From my Grandmother’s backyard … To yours
We seem to think we always have to be on the go—our mindset programmed to fast forward. Living a life set on fast forward may be good for some, but when I remember to take a minute and press the pause button, I am overwhelmed by an indescribable feeling.
Working on stories, my body had been cemented to the kitchen chair for what felt like only five minutes, but in reality was tiptoeing on six hours. The emptiness in my stomach turned into a nauseating feeling taking over my concentration. When I finally succumbed to the growling noises in my stomach at 10 p.m., my flatmate and I went out in search of dinner.
Our decision was easily made for us as we approached the last restaurant on the strip of South Bank, “Giraffe”. The faultless scenery and perfect weather added to our very European dinner of nachos and bruschetta.
It was while we were waiting on our check I had unknowingly pressed my own pause button. A serene feeling came over my body, and it was then when I finally allowed myself to be in the moment.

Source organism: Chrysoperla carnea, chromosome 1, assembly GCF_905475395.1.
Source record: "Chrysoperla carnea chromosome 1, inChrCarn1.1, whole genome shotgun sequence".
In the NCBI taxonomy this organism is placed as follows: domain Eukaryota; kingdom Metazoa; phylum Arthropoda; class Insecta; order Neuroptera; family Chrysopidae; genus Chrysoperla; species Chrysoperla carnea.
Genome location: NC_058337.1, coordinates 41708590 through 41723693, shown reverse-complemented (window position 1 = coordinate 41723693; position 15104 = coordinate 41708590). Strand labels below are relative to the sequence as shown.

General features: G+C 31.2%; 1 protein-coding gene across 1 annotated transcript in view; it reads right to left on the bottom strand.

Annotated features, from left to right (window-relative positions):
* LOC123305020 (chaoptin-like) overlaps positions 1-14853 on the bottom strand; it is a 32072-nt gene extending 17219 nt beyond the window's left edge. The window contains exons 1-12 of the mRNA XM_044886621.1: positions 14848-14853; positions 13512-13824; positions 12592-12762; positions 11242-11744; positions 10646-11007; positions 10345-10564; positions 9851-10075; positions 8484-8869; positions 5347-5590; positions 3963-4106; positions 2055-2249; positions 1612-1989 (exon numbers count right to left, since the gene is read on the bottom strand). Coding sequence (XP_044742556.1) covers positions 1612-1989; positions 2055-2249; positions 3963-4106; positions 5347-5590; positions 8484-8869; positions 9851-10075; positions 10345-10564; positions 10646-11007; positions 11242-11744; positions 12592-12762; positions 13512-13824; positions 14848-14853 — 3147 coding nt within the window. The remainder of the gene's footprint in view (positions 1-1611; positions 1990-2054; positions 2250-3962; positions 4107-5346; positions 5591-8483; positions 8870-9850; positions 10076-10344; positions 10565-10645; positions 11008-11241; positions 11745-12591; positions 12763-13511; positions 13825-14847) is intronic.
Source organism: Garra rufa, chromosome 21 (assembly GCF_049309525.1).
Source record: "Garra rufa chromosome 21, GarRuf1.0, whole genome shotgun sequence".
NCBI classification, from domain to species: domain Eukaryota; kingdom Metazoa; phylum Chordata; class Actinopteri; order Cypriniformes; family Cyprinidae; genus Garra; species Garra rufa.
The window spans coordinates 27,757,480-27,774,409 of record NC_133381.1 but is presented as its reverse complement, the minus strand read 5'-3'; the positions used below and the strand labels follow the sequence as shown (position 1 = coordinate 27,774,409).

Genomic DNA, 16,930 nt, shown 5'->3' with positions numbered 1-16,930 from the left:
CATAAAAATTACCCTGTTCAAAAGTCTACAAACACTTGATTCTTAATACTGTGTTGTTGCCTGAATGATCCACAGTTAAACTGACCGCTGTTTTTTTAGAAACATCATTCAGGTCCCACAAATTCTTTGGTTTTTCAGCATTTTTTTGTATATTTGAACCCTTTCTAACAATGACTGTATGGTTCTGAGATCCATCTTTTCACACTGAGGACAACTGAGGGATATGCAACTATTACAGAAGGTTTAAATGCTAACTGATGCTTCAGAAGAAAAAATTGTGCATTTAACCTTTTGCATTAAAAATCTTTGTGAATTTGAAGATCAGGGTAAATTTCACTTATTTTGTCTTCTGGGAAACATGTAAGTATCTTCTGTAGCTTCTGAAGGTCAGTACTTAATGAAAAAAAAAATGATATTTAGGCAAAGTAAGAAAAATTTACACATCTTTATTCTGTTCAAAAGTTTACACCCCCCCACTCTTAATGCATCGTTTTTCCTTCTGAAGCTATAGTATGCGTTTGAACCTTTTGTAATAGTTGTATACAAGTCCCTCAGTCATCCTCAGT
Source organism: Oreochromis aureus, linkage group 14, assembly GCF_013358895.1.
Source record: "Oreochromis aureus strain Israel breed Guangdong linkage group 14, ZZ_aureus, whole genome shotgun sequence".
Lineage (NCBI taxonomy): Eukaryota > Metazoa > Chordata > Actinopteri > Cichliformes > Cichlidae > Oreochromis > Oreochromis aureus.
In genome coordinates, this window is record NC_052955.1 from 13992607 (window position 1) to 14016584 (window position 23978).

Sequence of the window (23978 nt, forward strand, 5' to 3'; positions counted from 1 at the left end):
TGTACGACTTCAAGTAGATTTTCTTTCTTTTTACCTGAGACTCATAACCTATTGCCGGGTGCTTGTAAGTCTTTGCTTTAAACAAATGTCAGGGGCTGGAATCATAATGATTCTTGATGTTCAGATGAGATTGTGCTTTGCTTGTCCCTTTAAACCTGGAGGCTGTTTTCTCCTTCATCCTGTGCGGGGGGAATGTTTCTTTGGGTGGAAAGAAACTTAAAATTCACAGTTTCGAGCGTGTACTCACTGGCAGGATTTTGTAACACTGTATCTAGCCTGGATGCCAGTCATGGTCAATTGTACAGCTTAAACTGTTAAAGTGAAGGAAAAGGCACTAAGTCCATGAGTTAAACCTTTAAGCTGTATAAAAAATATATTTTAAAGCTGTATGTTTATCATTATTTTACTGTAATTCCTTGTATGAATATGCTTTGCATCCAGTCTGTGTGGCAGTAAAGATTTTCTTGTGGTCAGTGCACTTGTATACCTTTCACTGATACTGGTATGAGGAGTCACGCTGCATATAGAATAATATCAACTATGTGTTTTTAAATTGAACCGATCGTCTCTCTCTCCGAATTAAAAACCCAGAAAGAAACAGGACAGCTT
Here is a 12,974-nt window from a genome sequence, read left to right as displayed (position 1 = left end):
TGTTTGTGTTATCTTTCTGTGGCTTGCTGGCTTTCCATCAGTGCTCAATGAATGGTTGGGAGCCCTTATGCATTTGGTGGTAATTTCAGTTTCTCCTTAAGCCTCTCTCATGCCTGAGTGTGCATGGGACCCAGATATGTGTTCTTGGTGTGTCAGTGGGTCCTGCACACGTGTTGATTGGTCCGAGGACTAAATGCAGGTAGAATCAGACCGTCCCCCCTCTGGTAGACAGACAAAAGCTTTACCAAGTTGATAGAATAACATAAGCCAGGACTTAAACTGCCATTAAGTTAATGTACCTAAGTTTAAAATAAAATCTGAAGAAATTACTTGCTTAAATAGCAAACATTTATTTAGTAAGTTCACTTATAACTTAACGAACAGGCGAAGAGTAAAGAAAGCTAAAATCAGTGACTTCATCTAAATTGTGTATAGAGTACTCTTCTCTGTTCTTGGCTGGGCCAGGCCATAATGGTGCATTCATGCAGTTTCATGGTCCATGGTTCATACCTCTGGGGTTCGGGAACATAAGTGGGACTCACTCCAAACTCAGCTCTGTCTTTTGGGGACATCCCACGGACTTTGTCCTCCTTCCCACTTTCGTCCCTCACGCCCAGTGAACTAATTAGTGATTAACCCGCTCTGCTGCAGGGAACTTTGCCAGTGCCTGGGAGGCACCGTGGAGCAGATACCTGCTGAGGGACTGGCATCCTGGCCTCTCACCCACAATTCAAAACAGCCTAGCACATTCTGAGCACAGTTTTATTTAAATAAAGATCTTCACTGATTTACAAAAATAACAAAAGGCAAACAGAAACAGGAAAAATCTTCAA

Our waiter seemed to enjoy chatting with us and didn’t hesitate to point out that we weren’t from Europe. He began to talk about his childhood of growing up in Peru and the memories he had as a child. For a minute, I thought that I was in the backyard of his grandmother’s house, too.
“Every morning, I would wake up and go sit outside on a swing my grandmother had in her backyard. The sunrises in Peru are unforgettable,” our waiter said. The picture he began to paint felt as if it was just yesterday morning he had been there.
“Sitting on the swing, the sun resting on my face every morning, I will never forget it. I miss it,” he said.
Not only was I living in a “pause” moment, our waiter was too. This moment is a universal place everyone around the world visits—the place we go in our heads that makes us feel at home.
The options of what to do in London at night are endless, and that’s why my flatmate and I decided to do nothing at all after dinner. As we walked home, our conversations subsided and the serendipitous evening we had just had became one of the best moments I have had in London.
Charlotte Dunlap | Features Reporter
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